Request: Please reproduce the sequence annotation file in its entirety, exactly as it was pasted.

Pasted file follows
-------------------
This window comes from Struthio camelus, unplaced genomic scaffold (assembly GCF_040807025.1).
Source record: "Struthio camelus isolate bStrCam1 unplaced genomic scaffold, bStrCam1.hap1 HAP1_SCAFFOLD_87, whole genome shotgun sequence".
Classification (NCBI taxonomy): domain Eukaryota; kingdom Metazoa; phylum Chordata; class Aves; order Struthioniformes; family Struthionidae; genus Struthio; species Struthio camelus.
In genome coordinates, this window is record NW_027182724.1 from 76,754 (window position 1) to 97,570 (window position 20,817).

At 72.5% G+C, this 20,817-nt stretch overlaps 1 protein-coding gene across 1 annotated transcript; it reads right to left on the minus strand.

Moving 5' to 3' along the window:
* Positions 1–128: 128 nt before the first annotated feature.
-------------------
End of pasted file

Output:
This window comes from Struthio camelus, unplaced genomic scaffold (assembly GCF_040807025.1).
Source record: "Struthio camelus isolate bStrCam1 unplaced genomic scaffold, bStrCam1.hap1 HAP1_SCAFFOLD_87, whole genome shotgun sequence".
Classification (NCBI taxonomy): domain Eukaryota; kingdom Metazoa; phylum Chordata; class Aves; order Struthioniformes; family Struthionidae; genus Struthio; species Struthio camelus.
In genome coordinates, this window is record NW_027182724.1 from 76,754 (window position 1) to 97,570 (window position 20,817).

At 72.5% G+C, this 20,817-nt stretch overlaps 1 protein-coding gene across 1 annotated transcript; it reads right to left on the minus strand.

Moving 5' to 3' along the window:
* Positions 1–128: 128 nt before the first annotated feature.